Section 34 of Ontario's Planning Act was amended
two years ago to grant specific authority to local municipalities
to pass zoning by-laws with conditions. The City of Toronto Act,
2006, which had been enacted shortly prior to the Planning
Act amendments, contains a separate conditional zoning
authority for the City of Toronto in s. 113.
Generally, this is the first time in Ontario that municipalities
have been permitted to impose conditions upon a specific owner of
land when passing a general zoning by-law. Notwithstanding this
fact, this did not preclude some municipalities in the past from
imposing conditions that landowners provide something in exchange
for the passage of an amendment to a zoning by-law. Such
arrangements were not, however, legislatively permitted and thus
there remains some question as to the validity and enforceability
of such agreements.
The authority to enact a zoning by-law with conditions expressly
permits "prescribed conditions" to be contractually
imposed on an owner pursuant to an agreement. The agreement can
then be registered against title to the lands to be enforceable
against both current and future owners of the lands. The provisions
in both the Planning Act and the City of Toronto Act, 2006
contain an express statutory exception to the common law rule that
positive covenants do not run with the land and cannot bind
successors in title (this allows the agreements to be enforced
similar to other development agreements currently authorized under
the Planning Act).
The conditional zoning authority, unlike a holding by-law
enacted under s. 36 of the Planning Act, creates a zoning
bylaw that is in full force and effect as of the date it is passed,
subject to a requirement that certain conditions be fulfilled after
Both developers/landowners and municipalities like the concept
of conditional zoning, albeit for different reasons. Landowners
appreciate the opportunity to obtain valid zoning amendments prior
to the date that such amendments would have been effective if
certain requirements were to be satisfied prior to enactment.
Municipalities see the benefit of obtaining legal enforceable
concessions from a landowner as a condition of seeking zoning
The authority to use the new conditional zoning authority under
the Planning Act and the City of Toronto Act,
2006 is contingent upon a regulation being made that sets out
"prescribed conditions." A draft regulation for the
Planning Act was originally posted on the Environmental Bill of
Rights Registry over three years ago which indicated that the
intent of the Ministry of Municipal Affairs and Housing was to
permit only a scoped form of conditional zoning. However, to date,
no decision has been made regarding the prescribed conditions that
may be imposed under either statute.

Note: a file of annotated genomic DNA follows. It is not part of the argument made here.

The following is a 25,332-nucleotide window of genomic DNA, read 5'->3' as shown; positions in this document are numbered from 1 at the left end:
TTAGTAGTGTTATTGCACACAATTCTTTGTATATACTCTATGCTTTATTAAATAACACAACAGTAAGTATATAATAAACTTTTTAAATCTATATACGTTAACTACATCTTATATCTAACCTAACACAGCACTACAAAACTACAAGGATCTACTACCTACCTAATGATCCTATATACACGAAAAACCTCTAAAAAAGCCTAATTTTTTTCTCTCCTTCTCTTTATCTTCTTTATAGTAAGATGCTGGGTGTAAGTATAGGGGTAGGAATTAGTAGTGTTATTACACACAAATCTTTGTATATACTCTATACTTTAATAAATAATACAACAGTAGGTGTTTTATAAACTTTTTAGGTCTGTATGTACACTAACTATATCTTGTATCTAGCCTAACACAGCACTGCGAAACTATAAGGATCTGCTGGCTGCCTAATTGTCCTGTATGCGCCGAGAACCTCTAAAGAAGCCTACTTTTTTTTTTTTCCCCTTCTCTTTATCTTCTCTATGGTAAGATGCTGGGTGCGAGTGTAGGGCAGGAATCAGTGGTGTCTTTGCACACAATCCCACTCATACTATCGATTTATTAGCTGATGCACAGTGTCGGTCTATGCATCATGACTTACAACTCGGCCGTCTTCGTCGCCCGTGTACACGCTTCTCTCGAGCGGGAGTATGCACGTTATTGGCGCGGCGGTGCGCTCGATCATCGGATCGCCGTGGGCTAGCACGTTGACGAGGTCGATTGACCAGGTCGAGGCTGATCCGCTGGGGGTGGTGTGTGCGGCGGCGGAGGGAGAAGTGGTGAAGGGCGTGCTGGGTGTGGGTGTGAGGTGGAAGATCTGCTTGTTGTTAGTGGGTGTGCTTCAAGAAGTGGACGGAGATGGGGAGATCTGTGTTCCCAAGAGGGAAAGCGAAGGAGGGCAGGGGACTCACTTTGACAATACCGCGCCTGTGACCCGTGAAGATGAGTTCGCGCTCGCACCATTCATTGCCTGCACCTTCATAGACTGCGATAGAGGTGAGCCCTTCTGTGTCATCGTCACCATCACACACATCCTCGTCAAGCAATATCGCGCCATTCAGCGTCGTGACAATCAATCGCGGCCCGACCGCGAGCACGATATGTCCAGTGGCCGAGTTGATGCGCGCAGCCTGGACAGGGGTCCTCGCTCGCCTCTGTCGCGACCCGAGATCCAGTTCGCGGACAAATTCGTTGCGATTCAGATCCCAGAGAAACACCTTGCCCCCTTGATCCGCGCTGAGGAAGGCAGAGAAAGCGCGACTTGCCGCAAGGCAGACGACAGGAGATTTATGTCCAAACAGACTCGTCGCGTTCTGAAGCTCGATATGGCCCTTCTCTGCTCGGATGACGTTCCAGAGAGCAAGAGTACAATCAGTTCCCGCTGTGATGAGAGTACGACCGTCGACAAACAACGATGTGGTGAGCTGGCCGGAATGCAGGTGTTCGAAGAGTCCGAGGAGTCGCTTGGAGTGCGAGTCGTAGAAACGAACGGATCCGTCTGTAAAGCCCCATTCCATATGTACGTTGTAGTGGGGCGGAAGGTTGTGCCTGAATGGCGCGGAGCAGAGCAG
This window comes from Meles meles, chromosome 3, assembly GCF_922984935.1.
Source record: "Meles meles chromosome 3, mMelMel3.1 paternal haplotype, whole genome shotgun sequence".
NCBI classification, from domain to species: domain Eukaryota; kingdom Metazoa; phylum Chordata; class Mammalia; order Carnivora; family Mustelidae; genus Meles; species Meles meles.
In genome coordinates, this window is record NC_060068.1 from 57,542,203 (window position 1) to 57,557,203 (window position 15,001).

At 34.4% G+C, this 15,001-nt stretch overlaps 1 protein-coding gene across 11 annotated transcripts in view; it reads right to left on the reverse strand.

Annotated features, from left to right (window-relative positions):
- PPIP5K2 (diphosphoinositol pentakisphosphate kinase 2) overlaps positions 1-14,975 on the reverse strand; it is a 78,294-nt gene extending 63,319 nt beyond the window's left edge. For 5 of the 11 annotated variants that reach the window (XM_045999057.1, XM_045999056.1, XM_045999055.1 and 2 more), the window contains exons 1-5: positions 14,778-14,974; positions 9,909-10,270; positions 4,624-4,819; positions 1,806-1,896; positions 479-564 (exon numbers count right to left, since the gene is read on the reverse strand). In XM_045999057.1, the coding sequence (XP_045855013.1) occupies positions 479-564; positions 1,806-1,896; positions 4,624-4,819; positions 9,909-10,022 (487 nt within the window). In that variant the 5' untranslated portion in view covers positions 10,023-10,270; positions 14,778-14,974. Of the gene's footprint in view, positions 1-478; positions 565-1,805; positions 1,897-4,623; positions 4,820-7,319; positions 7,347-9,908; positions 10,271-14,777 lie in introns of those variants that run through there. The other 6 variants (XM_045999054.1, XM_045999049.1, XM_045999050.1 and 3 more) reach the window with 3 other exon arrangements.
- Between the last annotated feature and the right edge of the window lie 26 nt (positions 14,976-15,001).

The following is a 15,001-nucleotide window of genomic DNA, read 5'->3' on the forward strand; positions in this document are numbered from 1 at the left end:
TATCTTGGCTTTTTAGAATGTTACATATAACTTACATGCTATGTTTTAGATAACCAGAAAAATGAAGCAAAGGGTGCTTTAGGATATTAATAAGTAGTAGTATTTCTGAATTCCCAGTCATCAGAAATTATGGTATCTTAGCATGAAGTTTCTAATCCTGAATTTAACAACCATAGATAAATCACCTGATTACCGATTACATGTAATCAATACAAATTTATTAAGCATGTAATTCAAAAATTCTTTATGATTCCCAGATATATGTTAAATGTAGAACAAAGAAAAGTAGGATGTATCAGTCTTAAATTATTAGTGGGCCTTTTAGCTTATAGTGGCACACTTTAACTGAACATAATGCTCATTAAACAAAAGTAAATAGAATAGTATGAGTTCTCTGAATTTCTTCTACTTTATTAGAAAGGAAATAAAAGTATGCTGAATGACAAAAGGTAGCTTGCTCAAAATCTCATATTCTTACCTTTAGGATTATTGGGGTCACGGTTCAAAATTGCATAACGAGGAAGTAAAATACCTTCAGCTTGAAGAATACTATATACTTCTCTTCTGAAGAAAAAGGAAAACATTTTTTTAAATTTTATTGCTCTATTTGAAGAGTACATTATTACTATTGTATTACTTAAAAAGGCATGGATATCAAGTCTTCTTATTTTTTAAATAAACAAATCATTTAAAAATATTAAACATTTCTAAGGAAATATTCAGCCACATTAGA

While the conditional zoning provisions in the City of
Toronto Act, 2006 are worded in much the same way as the
corresponding provisions in the Planning Act, the fact
that there are separate statutory authorities indicates that the
Province is likely to permit prescribed conditions to be imposed in
the City of Toronto that are different than other
The fact that only prescribed conditions may be imposed is a
limitation on the scope of the conditions that municipalities may
require on zoning. A review of the draft regulation reveals that
the proposed permissible conditions are very much tied to the
underlying goal of the Planning Act to achieve sustainable
development through the development approval process. What is even
less clear is how the draft prescribed conditions relate to
matters, services, facilities and things that may already be
extracted from landowners and secured through various other
authorities contained in the Planning Act.
The authority to permit conditional zoning is intended to allow
a more flexible zoning process similar to the development permit
authority. Landowners and developers will likely embrace this
authority if the "prescribed conditions" are limited and
do not permit municipalities to extract additional concessions.
Municipalities and the City of Toronto, on the other hand, will
likely utilize the authority to further their social, fiscal and
environmental priorities in an attempt to implement sustainable
development. John Mascarin is a partner and a member of the
Municipal & Land Use Planning Group at Aird & Berlis LLP.
He is a certified specialist in Municipal Law: Local Government and
Land Use Planning & Development.
The content of this article is intended to provide a general
guide to the subject matter. Specialist advice should be sought
about your specific circumstances.
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Russell v. Township of Georgian Bay provides a useful reminder of the fact that while municipal officials sometimes appear to hold all of the cards in disputes with home owners, that is not always the case.
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